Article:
- 8 people are killed in the Washington area
- More than a million people are without power
- That meant no fans or AC as the heat index was again above 100 degrees
The nation's capital was blanketed by downed trees and power lines Saturday after a killer storm with furious winds whipped through.
Bruised and battered, the District of Columbia was reeling from damage as skies cleared and the temperature began to soar again.
A man died in the city, electrocuted by a downed power line, police said. His wife was in critical condition.
In neighboring Virginia and Maryland, seven people were killed by fallen trees, authorities said.
Virginia Gov. Bob McDonnell declared a state of emergency Saturday morning.
Traffic flowed through major arteries, but smaller roads were a different story. Trees were down in every ward, said D.C. City Administrator Allen Lew. In 19 intersections, the traffic lights were knocked out.
Saturday afternoon, more than 67,000 Washington residents still had no power.
Another 1 million were in the dark in Virginia. In hard-hit Fairfax County, nearly half of all residents had no electricity.
That meant no fans. No air-conditioning. No refrigerators.
Authorities encouraged people without power to head to public recreation facilities or libraries to stay cool. But some of Washington's libraries were without power, too, Lew said.
McDonnell said 911 emergency systems experienced problems statewide, with entire grids down in Fairfax County and Prince William County. Officials are urging residents to contact their local police and fire departments if in need of help.
Much of the problem was due to the trees -- some old and huge -- that snapped in winds gusting at 80 miles per hour.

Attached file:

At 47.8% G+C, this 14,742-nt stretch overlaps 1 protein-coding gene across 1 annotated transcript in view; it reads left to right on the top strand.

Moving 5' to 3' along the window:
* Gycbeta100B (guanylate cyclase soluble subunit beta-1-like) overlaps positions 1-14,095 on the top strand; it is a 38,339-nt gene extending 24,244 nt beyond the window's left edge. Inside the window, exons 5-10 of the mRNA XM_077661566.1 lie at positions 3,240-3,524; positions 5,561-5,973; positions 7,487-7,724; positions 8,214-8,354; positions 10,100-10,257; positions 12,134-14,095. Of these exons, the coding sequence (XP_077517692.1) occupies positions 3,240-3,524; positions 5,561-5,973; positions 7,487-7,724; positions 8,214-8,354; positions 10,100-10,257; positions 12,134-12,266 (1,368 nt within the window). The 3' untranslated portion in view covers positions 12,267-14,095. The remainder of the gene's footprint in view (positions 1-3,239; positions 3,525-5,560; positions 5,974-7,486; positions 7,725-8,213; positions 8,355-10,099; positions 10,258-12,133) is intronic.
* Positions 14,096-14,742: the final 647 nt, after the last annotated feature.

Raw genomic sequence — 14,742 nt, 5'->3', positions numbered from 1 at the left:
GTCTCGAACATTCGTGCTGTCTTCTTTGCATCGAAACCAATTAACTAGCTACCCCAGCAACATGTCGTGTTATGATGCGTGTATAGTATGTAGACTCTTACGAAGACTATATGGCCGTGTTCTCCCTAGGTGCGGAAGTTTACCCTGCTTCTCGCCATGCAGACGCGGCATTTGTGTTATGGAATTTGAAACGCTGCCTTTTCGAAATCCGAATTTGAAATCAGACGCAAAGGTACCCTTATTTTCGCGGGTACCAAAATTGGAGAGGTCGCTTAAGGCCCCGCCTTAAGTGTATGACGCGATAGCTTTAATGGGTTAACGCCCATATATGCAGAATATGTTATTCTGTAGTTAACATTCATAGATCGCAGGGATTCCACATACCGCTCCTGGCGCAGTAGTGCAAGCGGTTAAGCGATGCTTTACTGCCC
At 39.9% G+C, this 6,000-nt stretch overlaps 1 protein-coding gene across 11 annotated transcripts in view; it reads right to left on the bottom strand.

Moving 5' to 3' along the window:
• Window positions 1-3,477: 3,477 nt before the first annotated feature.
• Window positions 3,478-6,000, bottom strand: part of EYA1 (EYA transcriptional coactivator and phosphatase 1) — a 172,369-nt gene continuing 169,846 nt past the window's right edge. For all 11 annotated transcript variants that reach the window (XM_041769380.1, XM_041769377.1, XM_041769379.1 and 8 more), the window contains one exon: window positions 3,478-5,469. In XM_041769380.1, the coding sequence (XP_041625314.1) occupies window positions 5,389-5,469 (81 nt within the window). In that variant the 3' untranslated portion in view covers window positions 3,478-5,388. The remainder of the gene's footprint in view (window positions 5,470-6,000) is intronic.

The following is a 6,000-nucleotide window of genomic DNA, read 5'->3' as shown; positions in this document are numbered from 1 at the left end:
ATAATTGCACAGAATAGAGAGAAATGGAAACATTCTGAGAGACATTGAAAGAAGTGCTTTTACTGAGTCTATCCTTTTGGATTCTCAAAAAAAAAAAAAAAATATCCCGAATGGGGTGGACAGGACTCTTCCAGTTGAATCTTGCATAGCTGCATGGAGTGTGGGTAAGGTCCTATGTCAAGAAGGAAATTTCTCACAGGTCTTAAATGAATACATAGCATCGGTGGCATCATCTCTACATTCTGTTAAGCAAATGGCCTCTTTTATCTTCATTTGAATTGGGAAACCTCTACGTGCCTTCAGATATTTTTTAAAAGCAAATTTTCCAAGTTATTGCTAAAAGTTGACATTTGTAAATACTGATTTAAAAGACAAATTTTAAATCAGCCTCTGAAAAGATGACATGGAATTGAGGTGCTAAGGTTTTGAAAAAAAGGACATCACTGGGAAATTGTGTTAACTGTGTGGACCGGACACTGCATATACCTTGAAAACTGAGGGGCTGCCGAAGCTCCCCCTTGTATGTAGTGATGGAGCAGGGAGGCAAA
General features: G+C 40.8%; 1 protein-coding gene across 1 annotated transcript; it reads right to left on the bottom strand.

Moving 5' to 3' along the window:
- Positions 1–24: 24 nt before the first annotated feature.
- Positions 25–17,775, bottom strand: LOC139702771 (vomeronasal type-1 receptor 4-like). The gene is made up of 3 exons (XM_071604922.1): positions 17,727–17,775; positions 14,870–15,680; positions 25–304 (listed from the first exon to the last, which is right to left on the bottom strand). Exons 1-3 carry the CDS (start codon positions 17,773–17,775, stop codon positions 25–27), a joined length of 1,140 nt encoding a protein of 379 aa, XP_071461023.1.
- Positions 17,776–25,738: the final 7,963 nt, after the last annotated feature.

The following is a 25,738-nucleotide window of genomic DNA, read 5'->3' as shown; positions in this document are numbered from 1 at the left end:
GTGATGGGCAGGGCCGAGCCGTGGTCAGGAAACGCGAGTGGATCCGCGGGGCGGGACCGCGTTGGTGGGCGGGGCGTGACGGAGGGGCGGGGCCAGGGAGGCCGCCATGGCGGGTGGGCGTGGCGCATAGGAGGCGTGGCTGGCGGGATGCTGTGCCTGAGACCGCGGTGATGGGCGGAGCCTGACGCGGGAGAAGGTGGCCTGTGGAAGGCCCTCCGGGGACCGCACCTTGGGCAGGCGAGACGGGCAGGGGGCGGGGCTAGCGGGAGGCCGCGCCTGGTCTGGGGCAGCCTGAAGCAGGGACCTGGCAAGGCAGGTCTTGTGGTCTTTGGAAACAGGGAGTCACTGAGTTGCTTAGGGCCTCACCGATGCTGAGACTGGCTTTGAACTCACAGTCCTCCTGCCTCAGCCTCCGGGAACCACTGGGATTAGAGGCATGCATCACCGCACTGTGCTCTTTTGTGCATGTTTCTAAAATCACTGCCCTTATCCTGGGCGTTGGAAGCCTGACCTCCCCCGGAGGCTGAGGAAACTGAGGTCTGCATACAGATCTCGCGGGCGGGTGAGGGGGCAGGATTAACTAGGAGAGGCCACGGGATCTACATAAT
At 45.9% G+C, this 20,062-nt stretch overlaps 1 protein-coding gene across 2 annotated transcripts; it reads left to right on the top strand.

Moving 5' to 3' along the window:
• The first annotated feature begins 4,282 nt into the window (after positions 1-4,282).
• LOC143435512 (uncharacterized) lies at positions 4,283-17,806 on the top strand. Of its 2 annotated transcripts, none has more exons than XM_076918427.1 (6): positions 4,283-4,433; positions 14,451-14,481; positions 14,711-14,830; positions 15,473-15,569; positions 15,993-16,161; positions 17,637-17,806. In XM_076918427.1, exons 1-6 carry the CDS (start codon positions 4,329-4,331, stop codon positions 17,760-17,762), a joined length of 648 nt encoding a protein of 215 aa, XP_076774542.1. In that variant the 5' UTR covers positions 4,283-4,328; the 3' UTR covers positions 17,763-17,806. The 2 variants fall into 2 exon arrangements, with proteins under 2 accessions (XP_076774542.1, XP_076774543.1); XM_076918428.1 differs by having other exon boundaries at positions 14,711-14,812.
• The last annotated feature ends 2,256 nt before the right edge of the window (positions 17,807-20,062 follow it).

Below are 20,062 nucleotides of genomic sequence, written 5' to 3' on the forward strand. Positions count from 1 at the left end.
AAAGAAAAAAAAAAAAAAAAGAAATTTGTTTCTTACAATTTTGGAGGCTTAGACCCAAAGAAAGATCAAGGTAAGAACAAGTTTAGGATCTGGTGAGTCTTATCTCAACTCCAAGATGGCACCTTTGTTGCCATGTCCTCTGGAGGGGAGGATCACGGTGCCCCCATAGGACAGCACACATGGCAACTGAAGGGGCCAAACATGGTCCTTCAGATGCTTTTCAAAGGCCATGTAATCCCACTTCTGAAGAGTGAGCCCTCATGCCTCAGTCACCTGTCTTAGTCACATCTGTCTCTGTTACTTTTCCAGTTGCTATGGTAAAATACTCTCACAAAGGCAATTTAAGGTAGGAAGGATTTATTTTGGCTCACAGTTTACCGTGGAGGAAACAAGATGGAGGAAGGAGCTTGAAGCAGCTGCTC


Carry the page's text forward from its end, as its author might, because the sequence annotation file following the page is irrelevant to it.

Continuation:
Pepco requested 1,000 crews from around the nation, but it could take them a few days to arrive, said Joseph Rigby, president of the energy company.
So far, he said, he has secured 200 crews.
But even with the manpower, Rigby urged patience. More erratic weather could hamper recovery speed.
There was a possibility of a new line of thunderstorms Saturday night, the National Weather Service said.
And then, there was the heat.
The Washington area hit 104 degrees on Friday, topping a record of 101 reported in 1934, the weather service said. And it was blistering again Saturday with the heat index topping 100 degrees.
The power outages were so great in Fairfax County that officials gave up on the idea of cooling centers. Go to malls, they told people, or other public places that were air-conditioned.
In Maryland, the state's emergency management agency reported the opening of cooling centers in Montgomery and Hartford counties.
Pepco's Rigby said some areas in and around the capital could be without power for a week.
That meant a lot of people will again have trouble sleeping at night.